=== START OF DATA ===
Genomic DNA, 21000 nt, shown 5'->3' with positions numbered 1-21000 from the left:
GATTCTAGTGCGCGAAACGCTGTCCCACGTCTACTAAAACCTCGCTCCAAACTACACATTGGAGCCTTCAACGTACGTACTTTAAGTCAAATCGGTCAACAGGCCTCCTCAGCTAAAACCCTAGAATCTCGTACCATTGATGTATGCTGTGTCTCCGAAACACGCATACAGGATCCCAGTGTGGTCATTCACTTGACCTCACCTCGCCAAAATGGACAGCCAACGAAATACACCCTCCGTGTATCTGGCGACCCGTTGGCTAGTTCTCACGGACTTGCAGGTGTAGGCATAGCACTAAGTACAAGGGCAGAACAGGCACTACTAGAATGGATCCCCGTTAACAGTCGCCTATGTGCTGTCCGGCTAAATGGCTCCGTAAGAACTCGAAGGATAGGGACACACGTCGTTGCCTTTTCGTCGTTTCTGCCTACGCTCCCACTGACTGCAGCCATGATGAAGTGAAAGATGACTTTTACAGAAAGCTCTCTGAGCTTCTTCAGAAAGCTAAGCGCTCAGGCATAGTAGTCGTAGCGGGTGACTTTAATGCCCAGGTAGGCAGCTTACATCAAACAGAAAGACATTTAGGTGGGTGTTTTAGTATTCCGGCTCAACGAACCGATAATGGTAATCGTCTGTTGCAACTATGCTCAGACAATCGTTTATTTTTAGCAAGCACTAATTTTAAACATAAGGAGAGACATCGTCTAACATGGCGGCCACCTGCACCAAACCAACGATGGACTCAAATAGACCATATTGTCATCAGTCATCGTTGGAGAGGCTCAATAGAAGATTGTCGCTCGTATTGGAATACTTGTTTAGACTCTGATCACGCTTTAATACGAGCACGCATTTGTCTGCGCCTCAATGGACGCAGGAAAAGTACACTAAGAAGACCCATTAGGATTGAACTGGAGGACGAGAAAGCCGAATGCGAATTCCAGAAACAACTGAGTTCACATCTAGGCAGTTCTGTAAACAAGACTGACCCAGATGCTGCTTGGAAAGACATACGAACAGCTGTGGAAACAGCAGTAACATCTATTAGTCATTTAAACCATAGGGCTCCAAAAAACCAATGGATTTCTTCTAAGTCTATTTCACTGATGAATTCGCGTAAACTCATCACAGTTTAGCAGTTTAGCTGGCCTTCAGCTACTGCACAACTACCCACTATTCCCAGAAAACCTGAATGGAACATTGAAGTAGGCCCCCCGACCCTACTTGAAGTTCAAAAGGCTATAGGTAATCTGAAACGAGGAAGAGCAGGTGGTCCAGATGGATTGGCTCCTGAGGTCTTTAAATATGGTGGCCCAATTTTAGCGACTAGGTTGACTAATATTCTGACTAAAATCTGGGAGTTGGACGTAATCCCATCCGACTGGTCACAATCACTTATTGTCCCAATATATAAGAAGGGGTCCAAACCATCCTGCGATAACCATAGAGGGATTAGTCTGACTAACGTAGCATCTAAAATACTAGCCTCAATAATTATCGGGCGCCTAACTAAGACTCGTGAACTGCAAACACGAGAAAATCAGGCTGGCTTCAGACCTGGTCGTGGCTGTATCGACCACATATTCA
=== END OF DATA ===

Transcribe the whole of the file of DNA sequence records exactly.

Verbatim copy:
Genomic DNA, 21000 nt, shown 5'->3' with positions numbered 1-21000 from the left:
GATTCTAGTGCGCGAAACGCTGTCCCACGTCTACTAAAACCTCGCTCCAAACTACACATTGGAGCCTTCAACGTACGTACTTTAAGTCAAATCGGTCAACAGGCCTCCTCAGCTAAAACCCTAGAATCTCGTACCATTGATGTATGCTGTGTCTCCGAAACACGCATACAGGATCCCAGTGTGGTCATTCACTTGACCTCACCTCGCCAAAATGGACAGCCAACGAAATACACCCTCCGTGTATCTGGCGACCCGTTGGCTAGTTCTCACGGACTTGCAGGTGTAGGCATAGCACTAAGTACAAGGGCAGAACAGGCACTACTAGAATGGATCCCCGTTAACAGTCGCCTATGTGCTGTCCGGCTAAATGGCTCCGTAAGAACTCGAAGGATAGGGACACACGTCGTTGCCTTTTCGTCGTTTCTGCCTACGCTCCCACTGACTGCAGCCATGATGAAGTGAAAGATGACTTTTACAGAAAGCTCTCTGAGCTTCTTCAGAAAGCTAAGCGCTCAGGCATAGTAGTCGTAGCGGGTGACTTTAATGCCCAGGTAGGCAGCTTACATCAAACAGAAAGACATTTAGGTGGGTGTTTTAGTATTCCGGCTCAACGAACCGATAATGGTAATCGTCTGTTGCAACTATGCTCAGACAATCGTTTATTTTTAGCAAGCACTAATTTTAAACATAAGGAGAGACATCGTCTAACATGGCGGCCACCTGCACCAAACCAACGATGGACTCAAATAGACCATATTGTCATCAGTCATCGTTGGAGAGGCTCAATAGAAGATTGTCGCTCGTATTGGAATACTTGTTTAGACTCTGATCACGCTTTAATACGAGCACGCATTTGTCTGCGCCTCAATGGACGCAGGAAAAGTACACTAAGAAGACCCATTAGGATTGAACTGGAGGACGAGAAAGCCGAATGCGAATTCCAGAAACAACTGAGTTCACATCTAGGCAGTTCTGTAAACAAGACTGACCCAGATGCTGCTTGGAAAGACATACGAACAGCTGTGGAAACAGCAGTAACATCTATTAGTCATTTAAACCATAGGGCTCCAAAAAACCAATGGATTTCTTCTAAGTCTATTTCACTGATGAATTCGCGTAAACTCATCACAGTTTAGCAGTTTAGCTGGCCTTCAGCTACTGCACAACTACCCACTATTCCCAGAAAACCTGAATGGAACATTGAAGTAGGCCCCCCGACCCTACTTGAAGTTCAAAAGGCTATAGGTAATCTGAAACGAGGAAGAGCAGGTGGTCCAGATGGATTGGCTCCTGAGGTCTTTAAATATGGTGGCCCAATTTTAGCGACTAGGTTGACTAATATTCTGACTAAAATCTGGGAGTTGGACGTAATCCCATCCGACTGGTCACAATCACTTATTGTCCCAATATATAAGAAGGGGTCCAAACCATCCTGCGATAACCATAGAGGGATTAGTCTGACTAACGTAGCATCTAAAATACTAGCCTCAATAATTATCGGGCGCCTAACTAAGACTCGTGAACTGCAAACACGAGAAAATCAGGCTGGCTTCAGACCTGGTCGTGGCTGTATCGACCACATATTCA